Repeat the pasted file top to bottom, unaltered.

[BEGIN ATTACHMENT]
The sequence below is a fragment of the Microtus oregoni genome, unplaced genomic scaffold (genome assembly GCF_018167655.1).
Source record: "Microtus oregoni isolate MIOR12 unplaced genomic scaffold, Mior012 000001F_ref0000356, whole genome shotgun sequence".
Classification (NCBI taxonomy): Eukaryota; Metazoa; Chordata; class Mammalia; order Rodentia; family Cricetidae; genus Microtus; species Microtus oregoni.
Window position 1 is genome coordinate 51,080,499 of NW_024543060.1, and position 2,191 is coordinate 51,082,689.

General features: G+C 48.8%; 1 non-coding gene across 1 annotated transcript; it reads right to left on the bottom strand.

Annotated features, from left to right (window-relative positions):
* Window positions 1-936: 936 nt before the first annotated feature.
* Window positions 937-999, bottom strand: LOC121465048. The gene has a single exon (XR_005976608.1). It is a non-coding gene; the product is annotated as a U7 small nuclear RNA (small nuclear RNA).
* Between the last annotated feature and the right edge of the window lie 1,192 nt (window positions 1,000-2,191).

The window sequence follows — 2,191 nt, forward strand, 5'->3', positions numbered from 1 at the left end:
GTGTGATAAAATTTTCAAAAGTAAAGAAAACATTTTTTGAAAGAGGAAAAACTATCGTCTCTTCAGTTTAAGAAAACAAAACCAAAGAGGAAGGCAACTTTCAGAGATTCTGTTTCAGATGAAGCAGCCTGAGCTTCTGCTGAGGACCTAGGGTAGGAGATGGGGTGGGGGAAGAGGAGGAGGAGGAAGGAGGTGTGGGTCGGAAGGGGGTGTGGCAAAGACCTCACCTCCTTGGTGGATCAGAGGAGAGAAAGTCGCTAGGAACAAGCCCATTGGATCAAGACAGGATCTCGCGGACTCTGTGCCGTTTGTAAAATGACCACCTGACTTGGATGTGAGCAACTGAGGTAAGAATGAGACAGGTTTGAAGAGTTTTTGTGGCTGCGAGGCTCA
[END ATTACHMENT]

The sequence below is a fragment of the Microtus oregoni genome, unplaced genomic scaffold (genome assembly GCF_018167655.1).
Source record: "Microtus oregoni isolate MIOR12 unplaced genomic scaffold, Mior012 000001F_ref0000356, whole genome shotgun sequence".
Classification (NCBI taxonomy): Eukaryota; Metazoa; Chordata; class Mammalia; order Rodentia; family Cricetidae; genus Microtus; species Microtus oregoni.
Window position 1 is genome coordinate 51,080,499 of NW_024543060.1, and position 2,191 is coordinate 51,082,689.

General features: G+C 48.8%; 1 non-coding gene across 1 annotated transcript; it reads right to left on the bottom strand.

Annotated features, from left to right (window-relative positions):
* Window positions 1-936: 936 nt before the first annotated feature.
* Window positions 937-999, bottom strand: LOC121465048. The gene has a single exon (XR_005976608.1). It is a non-coding gene; the product is annotated as a U7 small nuclear RNA (small nuclear RNA).
* Between the last annotated feature and the right edge of the window lie 1,192 nt (window positions 1,000-2,191).

The window sequence follows — 2,191 nt, forward strand, 5'->3', positions numbered from 1 at the left end:
GTGTGATAAAATTTTCAAAAGTAAAGAAAACATTTTTTGAAAGAGGAAAAACTATCGTCTCTTCAGTTTAAGAAAACAAAACCAAAGAGGAAGGCAACTTTCAGAGATTCTGTTTCAGATGAAGCAGCCTGAGCTTCTGCTGAGGACCTAGGGTAGGAGATGGGGTGGGGGAAGAGGAGGAGGAGGAAGGAGGTGTGGGTCGGAAGGGGGTGTGGCAAAGACCTCACCTCCTTGGTGGATCAGAGGAGAGAAAGTCGCTAGGAACAAGCCCATTGGATCAAGACAGGATCTCGCGGACTCTGTGCCGTTTGTAAAATGACCACCTGACTTGGATGTGAGCAACTGAGGTAAGAATGAGACAGGTTTGAAGAGTTTTTGTGGCTGCGAGGCTCA